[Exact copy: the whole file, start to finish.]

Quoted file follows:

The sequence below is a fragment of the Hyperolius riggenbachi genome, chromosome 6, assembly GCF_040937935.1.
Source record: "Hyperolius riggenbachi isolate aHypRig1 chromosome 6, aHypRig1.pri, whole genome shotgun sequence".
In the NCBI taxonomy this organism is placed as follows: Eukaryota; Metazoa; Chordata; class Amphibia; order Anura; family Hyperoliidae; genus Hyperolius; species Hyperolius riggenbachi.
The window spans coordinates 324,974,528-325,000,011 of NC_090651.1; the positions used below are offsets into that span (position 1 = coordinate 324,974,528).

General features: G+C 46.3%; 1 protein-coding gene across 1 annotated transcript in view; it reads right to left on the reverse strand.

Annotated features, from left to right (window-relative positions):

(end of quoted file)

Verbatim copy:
The sequence below is a fragment of the Hyperolius riggenbachi genome, chromosome 6, assembly GCF_040937935.1.
Source record: "Hyperolius riggenbachi isolate aHypRig1 chromosome 6, aHypRig1.pri, whole genome shotgun sequence".
In the NCBI taxonomy this organism is placed as follows: Eukaryota; Metazoa; Chordata; class Amphibia; order Anura; family Hyperoliidae; genus Hyperolius; species Hyperolius riggenbachi.
The window spans coordinates 324,974,528-325,000,011 of NC_090651.1; the positions used below are offsets into that span (position 1 = coordinate 324,974,528).

General features: G+C 46.3%; 1 protein-coding gene across 1 annotated transcript in view; it reads right to left on the reverse strand.

Annotated features, from left to right (window-relative positions):